And as I recall when you presented Starbucks, for example, you were talking about years out and the effect of massive share repurchases. I thought you said they were going to, it was some big number. Don't quote me on the number, but it was like, they're going to buy back a third or half the stock within five or seven years or something, at the rate they were going and with the plans they had. And that was really compelling to me, but it was several years in the future. I loved this example. I really did. It's just another way of telling people don't be so short-term oriented, or is it more than that?
John Zolidis: If I can add to that a little bit, totally agree. And you're pretty close on the Starbucks numbers that you remember. We can dive into that a little bit more if you like. But in addition to pointing out the arbitrary character of 365 days, think about your investments or year to date, which is, even though I'm arguing against it, it's something that I'm doing every day, you have to ask yourself, why aside from this being a convenient number are we using these time horizons? And the answer is that there are industry structures that reinforce the use of these ways of thinking and in particular salespeople.
So, salespeople need to be able to sell something. So, you can't sell something based on a time horizon that's kind of nebulous or extremely long. You need these shorter periods. And then in addition to that the industry from a compensation standpoint is based on one-year chunks. So, managers are thinking in one-year time horizons because that's how they get paid. And the reporting of the performance goes into, is aligned in this way. So, there are these reinforcing structures that force us back into this one-year time horizon, which again, I think is not aligned with how we should be thinking about our investments.
But speaking to your other point about getting past the quarterly numbers or the short term it's hard. It's hard and it takes, it's a different discipline. And I do think it helps individual investors if they can look further out, because it's one of the ways that you can get an edge versus professional investors, because they're trapped in this paradigm of the one-year time horizon. They can't really escape it due to the incentive structures, which I mentioned.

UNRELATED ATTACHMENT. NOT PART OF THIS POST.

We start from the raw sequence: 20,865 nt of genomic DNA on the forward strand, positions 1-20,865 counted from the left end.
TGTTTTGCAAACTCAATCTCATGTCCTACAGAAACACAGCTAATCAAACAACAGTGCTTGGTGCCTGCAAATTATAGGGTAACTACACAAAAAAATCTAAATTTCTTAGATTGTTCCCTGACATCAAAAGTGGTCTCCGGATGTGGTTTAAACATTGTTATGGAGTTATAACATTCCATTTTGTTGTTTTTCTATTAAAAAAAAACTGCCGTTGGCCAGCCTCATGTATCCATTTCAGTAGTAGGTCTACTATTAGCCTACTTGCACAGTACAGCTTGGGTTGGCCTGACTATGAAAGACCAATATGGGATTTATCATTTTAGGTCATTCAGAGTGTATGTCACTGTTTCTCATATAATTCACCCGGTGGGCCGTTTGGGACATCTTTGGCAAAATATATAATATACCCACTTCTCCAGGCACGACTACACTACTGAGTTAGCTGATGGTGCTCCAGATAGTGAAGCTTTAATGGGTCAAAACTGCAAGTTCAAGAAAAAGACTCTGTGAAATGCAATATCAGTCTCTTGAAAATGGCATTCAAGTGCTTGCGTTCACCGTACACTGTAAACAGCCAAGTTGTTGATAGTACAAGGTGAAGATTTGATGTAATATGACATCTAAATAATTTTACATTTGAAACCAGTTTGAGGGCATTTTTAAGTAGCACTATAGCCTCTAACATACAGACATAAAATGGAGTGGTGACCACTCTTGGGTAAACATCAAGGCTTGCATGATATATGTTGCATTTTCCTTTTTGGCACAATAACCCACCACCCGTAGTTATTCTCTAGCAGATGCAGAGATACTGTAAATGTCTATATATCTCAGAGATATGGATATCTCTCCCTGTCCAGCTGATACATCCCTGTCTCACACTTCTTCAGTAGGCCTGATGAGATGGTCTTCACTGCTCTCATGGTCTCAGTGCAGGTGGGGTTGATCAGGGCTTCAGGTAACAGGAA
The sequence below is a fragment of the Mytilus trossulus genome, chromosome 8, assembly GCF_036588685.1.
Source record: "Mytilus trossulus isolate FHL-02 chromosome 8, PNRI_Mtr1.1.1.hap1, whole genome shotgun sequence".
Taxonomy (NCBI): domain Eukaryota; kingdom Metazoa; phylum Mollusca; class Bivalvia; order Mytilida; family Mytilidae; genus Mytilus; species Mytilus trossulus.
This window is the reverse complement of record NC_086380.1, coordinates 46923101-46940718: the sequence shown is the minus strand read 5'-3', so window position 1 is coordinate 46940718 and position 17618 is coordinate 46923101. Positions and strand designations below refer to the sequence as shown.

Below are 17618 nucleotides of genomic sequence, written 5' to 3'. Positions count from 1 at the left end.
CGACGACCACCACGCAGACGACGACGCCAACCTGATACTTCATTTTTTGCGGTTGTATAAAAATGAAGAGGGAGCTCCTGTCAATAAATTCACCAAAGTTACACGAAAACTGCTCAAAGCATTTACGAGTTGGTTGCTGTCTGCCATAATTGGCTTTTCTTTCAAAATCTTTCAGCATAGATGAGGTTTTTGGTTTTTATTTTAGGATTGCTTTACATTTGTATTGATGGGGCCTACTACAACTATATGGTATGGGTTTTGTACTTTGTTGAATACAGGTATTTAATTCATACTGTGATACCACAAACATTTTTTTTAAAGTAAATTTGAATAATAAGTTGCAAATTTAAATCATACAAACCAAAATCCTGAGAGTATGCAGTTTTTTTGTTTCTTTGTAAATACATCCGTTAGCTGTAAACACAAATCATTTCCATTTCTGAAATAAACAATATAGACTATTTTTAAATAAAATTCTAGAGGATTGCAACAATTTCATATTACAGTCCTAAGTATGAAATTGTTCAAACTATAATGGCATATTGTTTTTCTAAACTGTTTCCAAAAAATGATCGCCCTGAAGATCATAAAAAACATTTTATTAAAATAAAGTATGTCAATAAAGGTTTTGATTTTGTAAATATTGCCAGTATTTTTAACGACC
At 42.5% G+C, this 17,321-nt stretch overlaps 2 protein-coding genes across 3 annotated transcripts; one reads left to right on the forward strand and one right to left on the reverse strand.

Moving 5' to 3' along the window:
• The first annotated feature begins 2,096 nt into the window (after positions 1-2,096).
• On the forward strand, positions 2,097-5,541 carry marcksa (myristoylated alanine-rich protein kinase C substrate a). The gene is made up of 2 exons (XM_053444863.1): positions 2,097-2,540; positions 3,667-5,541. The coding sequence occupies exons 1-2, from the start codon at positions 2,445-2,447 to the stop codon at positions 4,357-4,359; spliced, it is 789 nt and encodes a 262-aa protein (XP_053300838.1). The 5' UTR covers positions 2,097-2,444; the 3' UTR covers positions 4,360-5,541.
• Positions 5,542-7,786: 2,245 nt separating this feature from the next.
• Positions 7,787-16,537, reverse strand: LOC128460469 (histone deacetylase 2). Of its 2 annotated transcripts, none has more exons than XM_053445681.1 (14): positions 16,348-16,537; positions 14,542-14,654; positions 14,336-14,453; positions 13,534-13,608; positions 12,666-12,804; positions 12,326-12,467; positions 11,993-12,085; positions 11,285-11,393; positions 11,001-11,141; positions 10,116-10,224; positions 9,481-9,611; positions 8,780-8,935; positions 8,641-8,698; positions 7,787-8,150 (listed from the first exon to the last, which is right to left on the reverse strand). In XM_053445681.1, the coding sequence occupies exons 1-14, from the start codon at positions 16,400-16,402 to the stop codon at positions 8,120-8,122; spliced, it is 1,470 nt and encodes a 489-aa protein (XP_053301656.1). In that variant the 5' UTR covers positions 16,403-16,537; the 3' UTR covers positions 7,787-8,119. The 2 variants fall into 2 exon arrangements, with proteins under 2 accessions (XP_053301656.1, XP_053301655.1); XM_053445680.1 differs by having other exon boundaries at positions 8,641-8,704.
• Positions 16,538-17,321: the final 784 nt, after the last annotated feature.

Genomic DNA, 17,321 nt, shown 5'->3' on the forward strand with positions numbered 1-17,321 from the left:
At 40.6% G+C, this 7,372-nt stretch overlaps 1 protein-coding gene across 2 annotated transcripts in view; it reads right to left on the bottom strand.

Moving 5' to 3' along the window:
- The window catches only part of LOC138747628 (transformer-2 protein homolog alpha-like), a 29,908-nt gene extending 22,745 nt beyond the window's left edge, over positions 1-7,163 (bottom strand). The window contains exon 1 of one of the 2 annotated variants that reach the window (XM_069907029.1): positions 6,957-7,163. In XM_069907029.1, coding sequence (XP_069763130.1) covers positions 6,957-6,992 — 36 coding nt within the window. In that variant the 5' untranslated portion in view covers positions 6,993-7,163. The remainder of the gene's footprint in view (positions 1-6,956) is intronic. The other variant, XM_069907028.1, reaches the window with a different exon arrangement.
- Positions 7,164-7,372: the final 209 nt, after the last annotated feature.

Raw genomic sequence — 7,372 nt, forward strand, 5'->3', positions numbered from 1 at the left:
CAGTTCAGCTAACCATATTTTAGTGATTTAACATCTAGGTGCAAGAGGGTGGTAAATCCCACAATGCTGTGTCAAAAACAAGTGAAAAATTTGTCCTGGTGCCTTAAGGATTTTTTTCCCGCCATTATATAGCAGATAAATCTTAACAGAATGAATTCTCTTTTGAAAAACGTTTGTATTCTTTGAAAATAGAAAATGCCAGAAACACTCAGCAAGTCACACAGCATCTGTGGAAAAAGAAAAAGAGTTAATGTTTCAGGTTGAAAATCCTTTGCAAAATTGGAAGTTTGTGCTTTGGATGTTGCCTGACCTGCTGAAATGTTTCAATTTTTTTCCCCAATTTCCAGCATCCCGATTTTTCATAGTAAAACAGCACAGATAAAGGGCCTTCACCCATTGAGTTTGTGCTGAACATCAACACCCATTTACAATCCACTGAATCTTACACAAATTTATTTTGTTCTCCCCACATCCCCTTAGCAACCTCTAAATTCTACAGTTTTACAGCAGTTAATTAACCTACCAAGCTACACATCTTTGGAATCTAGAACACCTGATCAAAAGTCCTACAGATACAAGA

But as an individual investor, you don't have that restriction. You can think much further out. The question is, can you deal psychologically with the volatility of stock price movements, which was another part of the talk that I gave because you have this reinforcing impact of the prices moving and how that interacts with your emotions and your ability to deal with that. That's a whole separate subject.
Dan Ferris: All right. Should we do another example from the presentation? Do you feel like doing that?
John Zolidis: Sure. So, in addition to that I talked about two ways, and I'll give you three examples, I guess, three different ways that the pattern seeking brain gets in the way of making good decisions. And so, the first one I just alluded to a little bit is the idea that stock prices are a false feedback loop. So, if you buy a stock and it goes down, you immediately think, "I must not know something, or I must have made a mistake, like the stock's going down." Or you may think that something is going wrong with the business. There's something happening at the business that I'm not aware of, and hence people are selling off the stock.
And so, I think it's really hard to separate the movement of stock prices from the noise that frequently causes them, but your brain wants to cause it. You want to create a narrative. You want to say like, oh, there's a reason why the stock's going down. It's something terrible is happening, obviously. So, then that makes you want to sell the stock because you're afraid of losing more money, but that's the first one is that your brain is trying to create a narrative for the stock-price movement when sometimes it has absolutely nothing to do at all with the fundamentals of the business. That's point No. 2.
Point No. 2, I called it the wise man problem and the wise man problem is when after a lot of experience, you think that you've already seen it all, you know it all, and therefore, when you approach a situation, your first instinct is to search for some part of your experience that was similar to what you're seeing today, and you discount as a result things that are different. And today's market 2023, I think is a really good example of this. So, as we started the beginning of the year there were a lot of economists and macro people and I'm not a macro analyst or an economist, but who pointed to the fact that interest rates were rising, and inflation was high, and the yield curve was inverted as a sign that we were definitely going to have a recession.
And I'm not saying that I know or don't know whether there's going to be a recession. I can't predict these kind of things. I certainly know that those factors that the economists are calling out have historically correlated with recession. But the mistake in my mind is that you think you've seen this before. And so, these are the most important characteristics in predicting what's going to happen next. But in fact, it's what's different about this time that you should be considering. So, that's the wise man problem. The more information you have about similar situations in the past, the less likely you might be to see what's different this time.
And then the third one was something I called analysis by analogy, and it's a similar vein. This might be a little bit more for equity analysts versus individual investors, but what happens when I see a new company for the first time, or when my clients see a company for the first time let's say, let's talk about, for example Kava which just went public two weeks ago, a Mediterranean restaurant, fast casual chain, and it was a very successful IPO, one of the most successful IPOs in the space in several years. And so, I think the first thing that happens when investors encounter a company like this is they think, "How is this similar to other businesses, which I already know?"